Can You Hear Me Now? Relative Karma Goes Audio. Part 3 of a 10-Part Countdown.

Posted: February 25, 2015 in Relative Karma Goes Audio
Tags: , , , , , ,

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Aaaaand…we’re back.

were-back-baby

Back from where? A brief disruption. A disruption from what? Why, Part 1 & Part 2, of course.

Onward!

I am delighted to announce that the final audio proof has been approved!

i approve

Audible tells me the audio version of Relative Karma should be available for purchase within 2 – 3 weeks. Happy dance!

So, what is Relative Karma all about? As noted in Part 1, this is a “what-if” story. What if the true events that inspired the story had turned out differently? My imagination had an idea what that would look like and supplied a grimy landscape of depression and aimlessness, with our hero spending his days pawing through yard sale boxes and thrift store detritus in a search for castoff relics. We don’t actually see him do any of this, but it’s what my mind knew he had been up to in the year since he left Shelley. I don’t remember consciously deciding that Jeff Vincent’s search service would act as metaphor for something deeper, but that seems to be what happened. Here’s an excerpt from Chapter 2, in which Jeff has staked out a table at The Yuba where he goes often to drink his runaway memories into submission:

Jewel seems to understand my obsession with finding things for other people when it clearly doesn’t pay to do so, which is saying something because I never quite understood it myself beyond the simple desire to stay distracted. She once said it’s like I was searching for something I’d lost, or maybe just hadn’t found yet.

Of course he lost—or threw away—Shelley, the one person in this great big world he truly loved. And he hated himself for it. And so, day in and day out, he went in search of lost things; missing things; or (to fine-tune the metaphor a bit) things people wanted and felt they couldn’t live without.

As I listened through the audio version recently I was struck by how much metaphor there is throughout the story.

A burning bed for our unfaithful protagonist? Yes, we have one. Trite? Maybe. Poignant? You bet.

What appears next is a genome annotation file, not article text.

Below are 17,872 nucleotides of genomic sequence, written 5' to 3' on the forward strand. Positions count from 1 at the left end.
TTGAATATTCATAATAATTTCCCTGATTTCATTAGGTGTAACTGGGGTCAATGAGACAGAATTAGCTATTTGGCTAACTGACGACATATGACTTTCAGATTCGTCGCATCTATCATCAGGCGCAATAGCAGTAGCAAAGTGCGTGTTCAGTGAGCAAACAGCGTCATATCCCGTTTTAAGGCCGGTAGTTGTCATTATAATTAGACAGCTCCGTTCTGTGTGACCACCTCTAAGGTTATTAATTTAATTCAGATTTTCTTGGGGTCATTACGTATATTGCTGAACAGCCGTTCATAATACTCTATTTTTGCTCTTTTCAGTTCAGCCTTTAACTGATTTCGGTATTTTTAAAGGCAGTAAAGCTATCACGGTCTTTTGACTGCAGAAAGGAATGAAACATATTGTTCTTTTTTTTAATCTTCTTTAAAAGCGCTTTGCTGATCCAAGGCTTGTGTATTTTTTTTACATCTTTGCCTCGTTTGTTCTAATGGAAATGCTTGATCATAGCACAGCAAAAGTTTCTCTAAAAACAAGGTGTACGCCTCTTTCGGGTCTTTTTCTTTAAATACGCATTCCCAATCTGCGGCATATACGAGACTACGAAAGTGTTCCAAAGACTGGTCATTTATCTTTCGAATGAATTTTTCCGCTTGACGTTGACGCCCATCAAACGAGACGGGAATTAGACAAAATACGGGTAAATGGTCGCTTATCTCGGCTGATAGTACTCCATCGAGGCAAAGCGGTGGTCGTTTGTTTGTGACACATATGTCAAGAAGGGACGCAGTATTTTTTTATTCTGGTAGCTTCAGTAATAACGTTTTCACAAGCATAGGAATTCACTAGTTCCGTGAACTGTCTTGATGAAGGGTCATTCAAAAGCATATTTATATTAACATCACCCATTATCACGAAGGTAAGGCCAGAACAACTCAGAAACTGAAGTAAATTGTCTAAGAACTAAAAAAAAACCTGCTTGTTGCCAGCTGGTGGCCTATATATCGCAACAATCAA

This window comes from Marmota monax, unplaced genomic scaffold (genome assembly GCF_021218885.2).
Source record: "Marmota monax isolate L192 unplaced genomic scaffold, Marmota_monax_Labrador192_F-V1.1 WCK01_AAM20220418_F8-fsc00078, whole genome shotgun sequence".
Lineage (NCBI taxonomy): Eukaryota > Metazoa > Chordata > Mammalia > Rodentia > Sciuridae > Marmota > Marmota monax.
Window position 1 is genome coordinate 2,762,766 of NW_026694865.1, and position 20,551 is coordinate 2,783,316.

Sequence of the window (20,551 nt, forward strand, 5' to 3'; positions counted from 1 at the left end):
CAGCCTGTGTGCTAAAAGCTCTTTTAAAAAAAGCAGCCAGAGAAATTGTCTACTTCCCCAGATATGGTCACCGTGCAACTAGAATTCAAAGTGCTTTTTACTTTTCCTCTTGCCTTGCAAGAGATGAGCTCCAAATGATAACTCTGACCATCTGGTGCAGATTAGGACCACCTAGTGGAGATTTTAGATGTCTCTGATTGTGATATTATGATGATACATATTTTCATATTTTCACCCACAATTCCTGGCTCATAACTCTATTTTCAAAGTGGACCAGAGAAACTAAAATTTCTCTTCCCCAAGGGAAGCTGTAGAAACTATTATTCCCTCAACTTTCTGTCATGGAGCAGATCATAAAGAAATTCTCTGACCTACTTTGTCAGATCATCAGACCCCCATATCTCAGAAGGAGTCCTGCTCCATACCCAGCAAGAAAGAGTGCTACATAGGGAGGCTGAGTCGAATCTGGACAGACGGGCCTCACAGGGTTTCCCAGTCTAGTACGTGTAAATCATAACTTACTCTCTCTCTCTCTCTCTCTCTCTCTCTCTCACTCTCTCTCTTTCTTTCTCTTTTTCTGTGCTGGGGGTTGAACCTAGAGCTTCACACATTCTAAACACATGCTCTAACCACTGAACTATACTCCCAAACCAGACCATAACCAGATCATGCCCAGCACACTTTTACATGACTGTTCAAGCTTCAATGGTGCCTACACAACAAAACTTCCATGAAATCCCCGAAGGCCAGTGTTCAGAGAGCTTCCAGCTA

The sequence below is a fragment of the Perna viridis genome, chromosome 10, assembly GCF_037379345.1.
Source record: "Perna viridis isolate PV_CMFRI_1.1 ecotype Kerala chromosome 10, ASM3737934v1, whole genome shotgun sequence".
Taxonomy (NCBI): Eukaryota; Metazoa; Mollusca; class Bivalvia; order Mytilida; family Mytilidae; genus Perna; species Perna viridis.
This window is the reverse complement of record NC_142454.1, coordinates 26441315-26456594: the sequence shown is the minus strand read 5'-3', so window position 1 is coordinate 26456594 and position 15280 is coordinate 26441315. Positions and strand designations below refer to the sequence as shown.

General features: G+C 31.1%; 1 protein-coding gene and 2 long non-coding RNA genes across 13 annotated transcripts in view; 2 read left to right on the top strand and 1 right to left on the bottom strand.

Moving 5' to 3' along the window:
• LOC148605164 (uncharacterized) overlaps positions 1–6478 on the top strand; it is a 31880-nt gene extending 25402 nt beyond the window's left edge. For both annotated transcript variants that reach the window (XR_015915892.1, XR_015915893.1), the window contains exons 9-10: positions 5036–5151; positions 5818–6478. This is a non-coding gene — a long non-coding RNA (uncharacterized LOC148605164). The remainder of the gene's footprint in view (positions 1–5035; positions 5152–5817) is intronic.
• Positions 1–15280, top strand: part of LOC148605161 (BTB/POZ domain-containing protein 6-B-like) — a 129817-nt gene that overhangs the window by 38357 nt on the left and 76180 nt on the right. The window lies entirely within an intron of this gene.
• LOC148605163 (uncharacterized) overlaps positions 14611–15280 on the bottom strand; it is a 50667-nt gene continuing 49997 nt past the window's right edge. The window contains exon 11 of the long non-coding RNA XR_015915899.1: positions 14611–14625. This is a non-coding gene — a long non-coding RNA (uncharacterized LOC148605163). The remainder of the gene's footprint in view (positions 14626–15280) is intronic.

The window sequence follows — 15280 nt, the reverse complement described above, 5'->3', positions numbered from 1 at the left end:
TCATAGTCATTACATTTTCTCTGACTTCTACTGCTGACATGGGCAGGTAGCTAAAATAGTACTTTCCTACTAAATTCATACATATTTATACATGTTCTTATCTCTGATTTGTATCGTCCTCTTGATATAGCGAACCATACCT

And there’s more, a lot more, but I don’t want to give you everything here.

Maybe Relative Karma is not unique. Maybe every fictional story—be it roman à clef or not—is a symbol or metaphor for something. It almost has to be, doesn’t it? At the very least we are dealing with analogy. Every story is a writer’s attempt to show or understand an old thing in a new way, first to ourselves, then to our readers.

Read the book and see what you think. When the audio version comes out, give it a listen. And please share your thoughts. I’m truly interested.

And remember to share this blog with your friends and cohorts. Get them to follow along. There will be prizes at the end. Oh yes there will.

omgitspins

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“Awesome story with great characters and perfect flow. Martin Reaves writes with passion. You can feel it in every word, every sentence. He takes words and puts them together so successfully, it keeps you wanting more and more. He writes clean. He writes clear. And he writes with a purpose. Read this book, then read everything else by him.You will not be disappointed.” ~ Malina Roos ~

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(click on my scowling face–I promise I won’t bite!)

mott2

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Relative Karma - ACX FINAL

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